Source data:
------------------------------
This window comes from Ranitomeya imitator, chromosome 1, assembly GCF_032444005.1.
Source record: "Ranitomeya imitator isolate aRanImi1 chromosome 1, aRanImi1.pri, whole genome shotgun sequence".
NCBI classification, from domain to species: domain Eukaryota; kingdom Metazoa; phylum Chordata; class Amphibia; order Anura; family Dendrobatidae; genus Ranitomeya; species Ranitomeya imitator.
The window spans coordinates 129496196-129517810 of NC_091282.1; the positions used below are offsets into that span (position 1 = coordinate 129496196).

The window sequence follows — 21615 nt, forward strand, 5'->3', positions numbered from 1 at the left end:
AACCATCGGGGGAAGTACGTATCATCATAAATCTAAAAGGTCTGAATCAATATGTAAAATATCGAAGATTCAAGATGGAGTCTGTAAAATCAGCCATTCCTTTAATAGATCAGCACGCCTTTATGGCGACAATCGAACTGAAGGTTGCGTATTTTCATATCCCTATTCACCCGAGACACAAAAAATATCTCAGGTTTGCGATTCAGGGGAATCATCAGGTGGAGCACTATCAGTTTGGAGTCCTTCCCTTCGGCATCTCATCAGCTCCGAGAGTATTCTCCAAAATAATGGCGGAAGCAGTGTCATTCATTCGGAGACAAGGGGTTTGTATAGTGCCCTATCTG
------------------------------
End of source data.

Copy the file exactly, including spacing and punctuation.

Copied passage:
This window comes from Ranitomeya imitator, chromosome 1, assembly GCF_032444005.1.
Source record: "Ranitomeya imitator isolate aRanImi1 chromosome 1, aRanImi1.pri, whole genome shotgun sequence".
NCBI classification, from domain to species: domain Eukaryota; kingdom Metazoa; phylum Chordata; class Amphibia; order Anura; family Dendrobatidae; genus Ranitomeya; species Ranitomeya imitator.
The window spans coordinates 129496196-129517810 of NC_091282.1; the positions used below are offsets into that span (position 1 = coordinate 129496196).

The window sequence follows — 21615 nt, forward strand, 5'->3', positions numbered from 1 at the left end:
AACCATCGGGGGAAGTACGTATCATCATAAATCTAAAAGGTCTGAATCAATATGTAAAATATCGAAGATTCAAGATGGAGTCTGTAAAATCAGCCATTCCTTTAATAGATCAGCACGCCTTTATGGCGACAATCGAACTGAAGGTTGCGTATTTTCATATCCCTATTCACCCGAGACACAAAAAATATCTCAGGTTTGCGATTCAGGGGAATCATCAGGTGGAGCACTATCAGTTTGGAGTCCTTCCCTTCGGCATCTCATCAGCTCCGAGAGTATTCTCCAAAATAATGGCGGAAGCAGTGTCATTCATTCGGAGACAAGGGGTTTGTATAGTGCCCTATCTG